The article concludes by dispelling the assumption that FPÖ takes a stance against all foreigners: this is too simple, especially in view of the fact that many non-Muslim immigrants — especially Serbs — voted for Strache.
One single mother talks about her fear of living in her apartment complex (note: these huge apartment buildings are built and financed by the city of Vienna and its residents traditionally vote socialist. Rent is usually very affordable. Until recently, these apartments could only be rented by Austrians; the Socialist government in Vienna, amid heavy criticism, decided to “open” these apartment buildings to immigrants as well. Since then, FPÖ has been able to garner strong support among residents.) She says she can no longer allow her son to play outside because she is afraid. “We live in strict separation between Austrians and foreigners. When I sit down on a bench with foreigners, they get up and leave.”
It is interesting to look at voter motivation, as it seems that young voters are aware of the most pressing problems in Austria (Muslim immigration and the EU).
Voters under 30:
EU-critics voted for FPÖ and SPÖ. The latter’s decision to call for EU referenda in the future was a very controversial one, and not only heavily criticized, but also rejected by ÖVP.
The European Union — always the guarantor of democratic rights as demonstrated in 2000, when ÖVP formed a coalition government with FPÖ — has already signaled its fear of a “Vienna virus”, as in EU skepticism. Austria is no longer considered a reliable partner. EU MEPs are threatening the possibility of imposing sanctions, as occurred in 2000, if the parties do decide on a new center-right coalition government. However, members of the EU commission deny this. One spokesman added, “We have no comment on the election results.” France, who had initiated the sanctions against Austria in 2000, also has no comments. Even French newspapers are strangely silent, only reporting on the results, without analysis. No comment either from the foreign ministry or the ministry for European affairs.
The one country that did have something to say was Israel. Igal Palmor, spokesperson of the Israeli foreign ministry: “We do not have a comment on the results of the Austrian elections. However, we do note the rise of xenophobic elements promoting hate as well as Holocaust deniers. We are very concerned.”
What concerns me most is another grand coalition. This is the worst possible scenario. This form of coalition government is extremely unpopular among Austrians as it divides Austria in two halves: red and black. Every decision, every appointment is made according to this division. If, for instance, Austrian Airlines needs a new board of directors, the political affiliations of the appointees are put in the foreground. Two directors are conservative, two directors are socialist. This is sickening and wrong. In addition, the economic wing in the ÖVP is in strong favor of a grand coalition, especially in view of Austria’s EU membership.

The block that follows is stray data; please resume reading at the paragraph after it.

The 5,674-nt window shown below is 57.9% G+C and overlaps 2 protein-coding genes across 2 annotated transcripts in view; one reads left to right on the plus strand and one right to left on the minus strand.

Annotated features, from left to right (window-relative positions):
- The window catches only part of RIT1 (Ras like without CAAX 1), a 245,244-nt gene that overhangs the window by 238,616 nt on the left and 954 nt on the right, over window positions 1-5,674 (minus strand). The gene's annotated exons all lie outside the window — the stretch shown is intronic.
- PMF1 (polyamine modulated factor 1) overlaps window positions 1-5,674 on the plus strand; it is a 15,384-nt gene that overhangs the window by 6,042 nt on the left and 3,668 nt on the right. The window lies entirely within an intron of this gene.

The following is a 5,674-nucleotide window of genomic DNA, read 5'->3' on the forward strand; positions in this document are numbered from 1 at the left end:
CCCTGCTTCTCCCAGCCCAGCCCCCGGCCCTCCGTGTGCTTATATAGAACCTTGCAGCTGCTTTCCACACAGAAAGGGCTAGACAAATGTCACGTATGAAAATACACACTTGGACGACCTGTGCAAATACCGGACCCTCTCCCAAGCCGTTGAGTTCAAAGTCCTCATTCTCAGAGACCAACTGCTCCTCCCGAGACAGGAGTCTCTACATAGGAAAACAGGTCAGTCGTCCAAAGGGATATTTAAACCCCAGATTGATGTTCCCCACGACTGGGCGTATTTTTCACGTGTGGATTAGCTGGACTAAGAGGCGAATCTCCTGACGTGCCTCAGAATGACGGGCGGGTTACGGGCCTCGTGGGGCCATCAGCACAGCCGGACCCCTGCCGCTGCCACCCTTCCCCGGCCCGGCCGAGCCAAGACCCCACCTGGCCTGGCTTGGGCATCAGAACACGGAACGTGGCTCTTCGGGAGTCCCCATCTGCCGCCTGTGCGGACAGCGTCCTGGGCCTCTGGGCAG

If there another coalition between ÖVP and SPÖ I can almost guarantee major losses for ÖVP in the next elections, no matter when they are called. However, I do not know what is better for ÖVP: Parliamentary opposition or a coalition with FPÖ and BZÖ. What I do know is that I am completely and utterly against any cooperation with SPÖ. It would be disastrous for Austria.
I would also like to add that I completely reject the insinuation that all Austrians are Nazis. It simply is not true. First, there are, like in many other countries, such as the United States, those very few who might appreciate a revival of National Socialist doctrine. But seriously, does anyone really think that this could happen again, either in the U.S. or in Europe? Is it not enough for 99.99% of Austrians to completely reject this doctrine?
What else must an Austrian do so he is not called names every day? Should we not worry more about the continued and sustained Islamization of Europe? Or the introduction of sharia?
Second, it is much easier to label someone a Nazi without even considering the fact that Nazis were National SOCIALISTS, i.e. found on the far left of the political spectrum. If anything, FPÖ and BZÖ voters are national(istic), wanting their home country to remain theirs. And what is wrong with that?
And thirdly, I find it appalling that seemingly the entire world (save the Muslim one, of course) believes Austria is a Nazi country where once you get off the plane, you have storm troopers waiting for you to haul you off to a concentration camp and swastikas dangling in the wind. And please do not tell me this is the Austrians’ fault because they voted for FPÖ and BZÖ. Educate yourself in Austrian political parties, and you will quickly see the lack of real choice if you oppose mass (Muslim) immigration and Islamization.
At the end of his terrible day, Molterer said: “It is very hard to tell the truth in Austria.”
I can’t help but agree with him.